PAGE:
Surgery for Dogs & Cats
We offer a wide variety of advanced surgical procedures for dogs and cats at Phoenix Veterinary Referral & Emergency Center, relying on cutting-edge and stringent safety protocols and procedures.
We offer comprehensive surgeries ranging from elective surgeries to heart, lung or hip replacement procedures.
Veterinary surgeries are performed using some of the most advanced technology available to us, with our fully-trained support staff working with us to care for our surgical patients.
Based on your pet’s problems, our surgical specialists will perform a detailed examination and discuss recommended diagnostic tests, procedures, risks and expected outcomes with you.
Board-Certified Veterinary Surgeons
Veterinary surgeons have undergone an additional four years of training on top of their standard veterinary degrees to become a certified specialist. Their training consist of a one-year internship that is followed by a three-year-long residency program, meeting guidelines set out by the American College of Veterinary Surgeons (ACVS).
Surgical Procedures in Phoenix
Our Phoenix vets routinely perform surgeries including but not limited to:
- Soft Tissue Surgery
We offer advanced soft tissue surgical procedures for pets suffering from conditions or disorders affecting their throat, nose and ears.
These procedures are also available for hepatic, urogenital, oncological, cardiothoracic, gastrointestinal, and skin disorders.
During a cesarean section, we remove puppies or kittens form their mothers uterus surgically.
C-sections are typically performed when the mother is unable to give birth naturally.
If your pet is experiencing pain, redness or other symptoms in or around their eyes, they may need ocular surgery.
Common ocular procedures for dogs and cats can include the removal of tumors in their eyelids, ectropion surgeries, entropion surgeries, cherry eye surgery and more.
- Mass Removal
Dogs and cats can commonly develop masses associated with their skin. These masses may also grow within their body cavity and may become serious, malignant, or life-threatening.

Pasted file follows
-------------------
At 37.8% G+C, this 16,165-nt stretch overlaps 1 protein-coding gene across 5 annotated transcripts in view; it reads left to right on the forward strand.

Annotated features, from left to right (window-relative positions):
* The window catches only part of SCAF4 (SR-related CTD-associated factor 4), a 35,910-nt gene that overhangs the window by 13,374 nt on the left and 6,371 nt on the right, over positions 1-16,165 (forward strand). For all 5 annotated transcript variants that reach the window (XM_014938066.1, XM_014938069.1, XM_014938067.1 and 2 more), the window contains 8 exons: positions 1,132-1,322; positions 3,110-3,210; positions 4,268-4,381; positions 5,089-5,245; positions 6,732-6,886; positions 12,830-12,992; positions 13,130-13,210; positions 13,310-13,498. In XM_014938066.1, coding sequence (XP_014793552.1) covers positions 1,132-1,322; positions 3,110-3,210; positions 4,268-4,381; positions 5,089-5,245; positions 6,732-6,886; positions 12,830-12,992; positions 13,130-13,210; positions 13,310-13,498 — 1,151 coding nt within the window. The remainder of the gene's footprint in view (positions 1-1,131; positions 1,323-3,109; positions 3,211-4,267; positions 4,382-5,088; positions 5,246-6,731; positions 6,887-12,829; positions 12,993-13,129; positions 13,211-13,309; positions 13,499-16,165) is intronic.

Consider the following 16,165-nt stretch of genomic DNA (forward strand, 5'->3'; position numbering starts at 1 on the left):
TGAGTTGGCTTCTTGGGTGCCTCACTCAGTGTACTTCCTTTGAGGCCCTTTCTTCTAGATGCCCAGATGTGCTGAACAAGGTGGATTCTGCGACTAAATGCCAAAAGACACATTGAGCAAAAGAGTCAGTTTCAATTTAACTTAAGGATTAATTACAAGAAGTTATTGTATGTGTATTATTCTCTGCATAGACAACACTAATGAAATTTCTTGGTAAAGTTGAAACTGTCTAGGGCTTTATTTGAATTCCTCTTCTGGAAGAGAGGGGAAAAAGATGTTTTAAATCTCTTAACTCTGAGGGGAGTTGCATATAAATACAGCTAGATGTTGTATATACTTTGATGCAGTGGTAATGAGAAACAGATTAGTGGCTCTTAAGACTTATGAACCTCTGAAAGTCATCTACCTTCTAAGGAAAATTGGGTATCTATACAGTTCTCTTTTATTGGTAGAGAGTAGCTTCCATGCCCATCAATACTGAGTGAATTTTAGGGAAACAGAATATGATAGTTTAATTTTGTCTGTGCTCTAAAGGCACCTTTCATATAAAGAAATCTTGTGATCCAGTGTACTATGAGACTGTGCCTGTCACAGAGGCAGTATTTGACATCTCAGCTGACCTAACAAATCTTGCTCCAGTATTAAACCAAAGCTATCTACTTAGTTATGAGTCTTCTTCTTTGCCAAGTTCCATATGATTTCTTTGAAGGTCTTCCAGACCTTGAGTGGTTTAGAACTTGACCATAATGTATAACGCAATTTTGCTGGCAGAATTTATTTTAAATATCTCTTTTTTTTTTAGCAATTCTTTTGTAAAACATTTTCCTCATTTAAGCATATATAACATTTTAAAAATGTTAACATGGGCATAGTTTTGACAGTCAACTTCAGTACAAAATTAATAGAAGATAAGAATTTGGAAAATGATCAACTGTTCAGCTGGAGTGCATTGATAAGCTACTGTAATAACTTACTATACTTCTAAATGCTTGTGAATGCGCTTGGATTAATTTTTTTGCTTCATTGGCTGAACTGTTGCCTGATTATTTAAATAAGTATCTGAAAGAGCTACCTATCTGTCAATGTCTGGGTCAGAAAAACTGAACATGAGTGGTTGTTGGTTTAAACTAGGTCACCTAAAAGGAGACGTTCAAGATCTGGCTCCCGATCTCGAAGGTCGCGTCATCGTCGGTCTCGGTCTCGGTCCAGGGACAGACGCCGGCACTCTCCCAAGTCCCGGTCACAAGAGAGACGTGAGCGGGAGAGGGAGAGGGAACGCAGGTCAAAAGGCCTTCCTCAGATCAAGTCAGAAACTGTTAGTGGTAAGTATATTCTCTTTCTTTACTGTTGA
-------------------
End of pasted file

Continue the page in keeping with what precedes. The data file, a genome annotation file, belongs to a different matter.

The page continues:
Mass removal surgery is a fairly common procedure for both cats and dogs.
- Foreign Body
Sometimes, foreign objects are ingested or can get stuck inside a cat's or dog's body.
Whether your pet has eaten an object they shouldn't have or an accident has left them injured, we can perform foreign body surgery to remove it.
Wounds occur when living tissue has been cut, broken, burnt, torn, or otherwise damaged.
It's imperative that these wounds be cleaned, disinfected, and appropriately cared for by a qualified veterinarian as soon as possible.
During a urethrectomy, our vets remove all or part of a cat's or dog's ureter.
During a cystectomy, our vets remove a cat's or dog's urinary bladder.
- Orthopedic Surgery
Orthopedic surgeries correct injuries and diseases of the bones, ligaments, joints, tendons, and other skeletal structures in your pet.
What to Expect with Veterinary Surgery
We know that the prospect of bringing in your pet for surgery can be a frightening one. Rest assured, however, that everything we do and every decision that we make is designed to ensure our patients' successful post-operative recovery.
- Anesthesia & Pain Management
All of our patients have an anesthetic plan tailored to their unique condition. Overall health and cardiovascular condition are taken into consideration for each pet on this front.
We take extra care to ensure your pet is pain-free during and after surgery often by using a multimodal approach (i.e. local anesthetic, epidural anesthesia and systemic medications).
- Continuous Patient Monitoring
We use state-of-the-art patients monitoring equipment to help us keep tabs on your pet's vital signs before, during and following the procedure.
- Sterilization Techniques
All of our procedures utilize a strict sterile technique. This means our operative suite has positive pressure airflow and the room is cleaned after every procedure.
Our surgeons also use sterile prep and full surgical attire (sterile gloves, surgical cap, surgical gown).
- Post-Operative Care
Once the surgery is complete, your veterinarian will contact you to discuss the procedure and plan.
Some pets may be able to return home the next day after surgery, while others may be required to stay longer than that. It will depend on the complexity and invasiveness of your pet's procedure as well as their health status.
When you arrive to pick up your pet, we will provide you with discharge instructions and answer any questions you have.
New Patients Welcome
At Phoenix Veterinary Referral & Emergency Center, we are accepting new patients and referrals for our emergency and specialty services. Our team of experienced veterinary specialists are passionate about the health and well-being of pets in the Phoenix area. Contact us today to inquire about appointments or find out about the referral process.